This gorgeous house on the edge of the Glass House mountain range on Australia's Sunshine coast celebrates the surrounding environment while minimizing its impact. Taking inspiration from the surroundings, Bark Design Architects designed this private residence to be a place of "glass and stone" with a deep connection to the earth and an expansive view of the landscape. The home maximizes passive design elements like daylighting, shade and ventilation to create a comfortable climate. Built from local or sustainable materials, the Maleny House is dedicated to the surrounding environment.
Perched on the edge of the Glass House range, the Maleny House is sited to take in the views. Bark Design Architects looked to the site for inspiration and designed the home to make the most of the location’s topography, orientation, views and vegetation. The home’s layout was arranged to create courtyards and open the home up to the sun and breezes. It is at once both anchored and light and floating. Surfaces, finishes and details exhibit the Japanese idea of wabi sabi, where imperfect, impermanent and incomplete things are seen as beautiful and are allowed to weather and evolve with time.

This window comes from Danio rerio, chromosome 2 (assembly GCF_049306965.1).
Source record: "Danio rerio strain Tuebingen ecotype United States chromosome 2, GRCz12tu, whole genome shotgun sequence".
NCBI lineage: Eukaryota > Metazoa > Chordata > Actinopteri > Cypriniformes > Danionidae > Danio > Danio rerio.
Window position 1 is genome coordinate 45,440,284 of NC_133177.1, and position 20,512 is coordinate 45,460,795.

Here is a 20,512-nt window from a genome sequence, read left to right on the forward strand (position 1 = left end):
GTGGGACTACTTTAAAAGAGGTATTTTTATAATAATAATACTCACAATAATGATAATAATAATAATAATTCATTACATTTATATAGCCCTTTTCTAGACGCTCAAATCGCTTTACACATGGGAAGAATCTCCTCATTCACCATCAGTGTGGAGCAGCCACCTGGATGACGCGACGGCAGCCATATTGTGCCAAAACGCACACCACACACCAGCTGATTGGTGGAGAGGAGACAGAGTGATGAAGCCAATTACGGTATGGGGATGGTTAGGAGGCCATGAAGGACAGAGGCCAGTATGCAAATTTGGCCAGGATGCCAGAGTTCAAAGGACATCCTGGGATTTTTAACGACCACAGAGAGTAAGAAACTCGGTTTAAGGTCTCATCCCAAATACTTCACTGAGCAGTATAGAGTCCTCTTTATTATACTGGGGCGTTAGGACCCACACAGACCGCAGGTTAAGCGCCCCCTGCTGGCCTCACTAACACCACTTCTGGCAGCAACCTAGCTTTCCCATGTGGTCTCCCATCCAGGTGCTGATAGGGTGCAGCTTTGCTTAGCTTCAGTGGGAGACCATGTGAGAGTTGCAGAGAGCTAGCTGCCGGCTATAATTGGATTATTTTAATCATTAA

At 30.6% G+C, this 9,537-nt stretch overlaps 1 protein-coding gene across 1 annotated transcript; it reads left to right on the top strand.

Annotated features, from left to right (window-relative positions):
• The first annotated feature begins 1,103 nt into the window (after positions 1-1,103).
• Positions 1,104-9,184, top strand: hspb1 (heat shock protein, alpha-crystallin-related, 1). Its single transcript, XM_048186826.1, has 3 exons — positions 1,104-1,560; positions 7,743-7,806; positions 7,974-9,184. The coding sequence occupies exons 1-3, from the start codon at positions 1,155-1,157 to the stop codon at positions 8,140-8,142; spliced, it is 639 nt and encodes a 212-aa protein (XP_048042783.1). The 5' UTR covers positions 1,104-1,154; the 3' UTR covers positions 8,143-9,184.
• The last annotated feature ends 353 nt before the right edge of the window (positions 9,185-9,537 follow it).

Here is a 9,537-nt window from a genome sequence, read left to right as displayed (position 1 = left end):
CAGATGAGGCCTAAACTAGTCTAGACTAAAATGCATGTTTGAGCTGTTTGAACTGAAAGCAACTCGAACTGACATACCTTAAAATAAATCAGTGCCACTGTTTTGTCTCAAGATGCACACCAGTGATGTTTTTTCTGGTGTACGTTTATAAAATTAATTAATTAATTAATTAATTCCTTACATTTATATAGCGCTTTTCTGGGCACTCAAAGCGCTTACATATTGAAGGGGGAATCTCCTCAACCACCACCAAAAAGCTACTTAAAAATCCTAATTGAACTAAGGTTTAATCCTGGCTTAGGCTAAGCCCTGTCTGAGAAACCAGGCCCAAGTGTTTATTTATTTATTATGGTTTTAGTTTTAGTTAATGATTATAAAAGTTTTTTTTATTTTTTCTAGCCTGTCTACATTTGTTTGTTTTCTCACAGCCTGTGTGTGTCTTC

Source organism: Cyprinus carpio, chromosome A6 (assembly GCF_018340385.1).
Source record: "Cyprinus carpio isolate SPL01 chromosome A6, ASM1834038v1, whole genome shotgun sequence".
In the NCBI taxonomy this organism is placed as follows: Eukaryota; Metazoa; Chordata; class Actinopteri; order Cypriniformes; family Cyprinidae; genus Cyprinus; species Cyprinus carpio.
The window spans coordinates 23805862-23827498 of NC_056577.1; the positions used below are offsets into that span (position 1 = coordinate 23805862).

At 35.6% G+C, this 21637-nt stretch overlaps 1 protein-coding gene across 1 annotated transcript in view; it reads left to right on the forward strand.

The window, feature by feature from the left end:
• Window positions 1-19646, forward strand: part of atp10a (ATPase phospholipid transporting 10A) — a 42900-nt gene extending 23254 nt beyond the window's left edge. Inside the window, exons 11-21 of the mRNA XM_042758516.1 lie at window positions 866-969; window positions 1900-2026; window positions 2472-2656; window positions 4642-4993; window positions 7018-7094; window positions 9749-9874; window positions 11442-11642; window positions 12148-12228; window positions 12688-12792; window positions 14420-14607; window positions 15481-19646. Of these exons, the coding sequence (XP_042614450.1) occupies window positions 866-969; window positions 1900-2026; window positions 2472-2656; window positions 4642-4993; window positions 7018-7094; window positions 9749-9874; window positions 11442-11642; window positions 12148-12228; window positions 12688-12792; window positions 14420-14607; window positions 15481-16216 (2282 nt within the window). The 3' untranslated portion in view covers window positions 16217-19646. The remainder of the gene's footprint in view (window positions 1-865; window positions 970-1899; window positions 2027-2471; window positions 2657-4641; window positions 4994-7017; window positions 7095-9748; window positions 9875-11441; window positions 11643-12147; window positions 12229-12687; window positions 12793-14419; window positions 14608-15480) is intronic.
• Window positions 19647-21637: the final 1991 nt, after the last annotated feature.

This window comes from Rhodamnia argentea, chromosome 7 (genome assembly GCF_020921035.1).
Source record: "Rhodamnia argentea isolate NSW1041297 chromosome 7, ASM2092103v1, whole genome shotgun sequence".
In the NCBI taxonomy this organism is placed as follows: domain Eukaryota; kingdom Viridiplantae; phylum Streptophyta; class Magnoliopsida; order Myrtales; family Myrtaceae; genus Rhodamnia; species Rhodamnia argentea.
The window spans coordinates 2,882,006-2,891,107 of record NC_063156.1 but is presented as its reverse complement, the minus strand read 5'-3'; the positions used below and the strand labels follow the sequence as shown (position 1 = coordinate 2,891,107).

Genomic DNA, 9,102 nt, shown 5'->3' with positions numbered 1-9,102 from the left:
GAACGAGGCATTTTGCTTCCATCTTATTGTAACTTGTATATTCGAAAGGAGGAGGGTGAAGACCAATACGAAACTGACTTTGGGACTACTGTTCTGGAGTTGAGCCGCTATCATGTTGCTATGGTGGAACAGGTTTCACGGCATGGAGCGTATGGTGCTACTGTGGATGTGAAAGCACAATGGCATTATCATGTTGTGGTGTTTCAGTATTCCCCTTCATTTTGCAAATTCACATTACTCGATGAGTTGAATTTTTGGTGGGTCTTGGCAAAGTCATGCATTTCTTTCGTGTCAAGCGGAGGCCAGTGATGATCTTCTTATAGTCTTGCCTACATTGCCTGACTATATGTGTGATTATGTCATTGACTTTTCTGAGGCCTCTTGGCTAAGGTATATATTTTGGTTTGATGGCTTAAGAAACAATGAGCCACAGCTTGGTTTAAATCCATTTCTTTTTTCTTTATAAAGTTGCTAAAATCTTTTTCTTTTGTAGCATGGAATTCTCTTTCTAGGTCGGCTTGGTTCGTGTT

As for sustainability, many green building strategies are embedded in the design. This includes excellent solar orientation, using the Northern courtyard to collect winter sun, passive climate control, the use of thermal massing, and summer sun shading. Natural ventilation is encouraged with the help of louvers, stack effect, cross-flow strategies, and evaporative cooling. The home’s local and sustainable materials include recycled Blackbutt hardwood floors, certified plantation-grown plywood, locally sourced Queensland Spotted Gum hardwood, and locally sourced stone from a Glass House Mountain quarry. Rainwater is harvested and collected in a 85,000 liter cistern and used throughout the site for irrigation of the landscape, which incorporates plant species that are endemic to the region.
Via The Contemporist
Images ©Christopher Frederick Jones